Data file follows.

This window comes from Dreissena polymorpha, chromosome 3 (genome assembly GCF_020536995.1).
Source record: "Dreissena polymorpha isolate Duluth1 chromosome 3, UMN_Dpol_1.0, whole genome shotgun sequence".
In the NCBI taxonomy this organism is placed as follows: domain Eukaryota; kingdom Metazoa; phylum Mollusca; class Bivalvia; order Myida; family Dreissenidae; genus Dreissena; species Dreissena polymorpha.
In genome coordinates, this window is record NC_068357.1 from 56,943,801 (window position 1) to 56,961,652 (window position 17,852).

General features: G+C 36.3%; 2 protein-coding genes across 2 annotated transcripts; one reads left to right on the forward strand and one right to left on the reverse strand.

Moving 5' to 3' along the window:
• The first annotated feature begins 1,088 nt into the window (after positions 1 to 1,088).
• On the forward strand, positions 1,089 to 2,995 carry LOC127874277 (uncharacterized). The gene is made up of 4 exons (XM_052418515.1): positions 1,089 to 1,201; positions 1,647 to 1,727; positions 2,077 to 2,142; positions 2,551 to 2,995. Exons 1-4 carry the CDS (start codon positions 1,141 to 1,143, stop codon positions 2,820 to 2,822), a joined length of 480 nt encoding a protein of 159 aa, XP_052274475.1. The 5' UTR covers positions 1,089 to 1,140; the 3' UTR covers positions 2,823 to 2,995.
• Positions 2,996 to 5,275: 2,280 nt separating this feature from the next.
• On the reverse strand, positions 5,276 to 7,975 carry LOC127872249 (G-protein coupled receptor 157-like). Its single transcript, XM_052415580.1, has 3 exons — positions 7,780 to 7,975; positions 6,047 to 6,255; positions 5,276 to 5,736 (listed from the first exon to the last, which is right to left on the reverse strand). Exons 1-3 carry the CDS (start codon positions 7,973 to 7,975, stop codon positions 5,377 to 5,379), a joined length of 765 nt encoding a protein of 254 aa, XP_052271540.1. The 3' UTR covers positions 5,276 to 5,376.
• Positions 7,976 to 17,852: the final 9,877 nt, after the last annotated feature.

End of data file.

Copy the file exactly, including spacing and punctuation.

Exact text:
This window comes from Dreissena polymorpha, chromosome 3 (genome assembly GCF_020536995.1).
Source record: "Dreissena polymorpha isolate Duluth1 chromosome 3, UMN_Dpol_1.0, whole genome shotgun sequence".
In the NCBI taxonomy this organism is placed as follows: domain Eukaryota; kingdom Metazoa; phylum Mollusca; class Bivalvia; order Myida; family Dreissenidae; genus Dreissena; species Dreissena polymorpha.
In genome coordinates, this window is record NC_068357.1 from 56,943,801 (window position 1) to 56,961,652 (window position 17,852).

General features: G+C 36.3%; 2 protein-coding genes across 2 annotated transcripts; one reads left to right on the forward strand and one right to left on the reverse strand.

Moving 5' to 3' along the window:
• The first annotated feature begins 1,088 nt into the window (after positions 1 to 1,088).
• On the forward strand, positions 1,089 to 2,995 carry LOC127874277 (uncharacterized). The gene is made up of 4 exons (XM_052418515.1): positions 1,089 to 1,201; positions 1,647 to 1,727; positions 2,077 to 2,142; positions 2,551 to 2,995. Exons 1-4 carry the CDS (start codon positions 1,141 to 1,143, stop codon positions 2,820 to 2,822), a joined length of 480 nt encoding a protein of 159 aa, XP_052274475.1. The 5' UTR covers positions 1,089 to 1,140; the 3' UTR covers positions 2,823 to 2,995.
• Positions 2,996 to 5,275: 2,280 nt separating this feature from the next.
• On the reverse strand, positions 5,276 to 7,975 carry LOC127872249 (G-protein coupled receptor 157-like). Its single transcript, XM_052415580.1, has 3 exons — positions 7,780 to 7,975; positions 6,047 to 6,255; positions 5,276 to 5,736 (listed from the first exon to the last, which is right to left on the reverse strand). Exons 1-3 carry the CDS (start codon positions 7,973 to 7,975, stop codon positions 5,377 to 5,379), a joined length of 765 nt encoding a protein of 254 aa, XP_052271540.1. The 3' UTR covers positions 5,276 to 5,376.
• Positions 7,976 to 17,852: the final 9,877 nt, after the last annotated feature.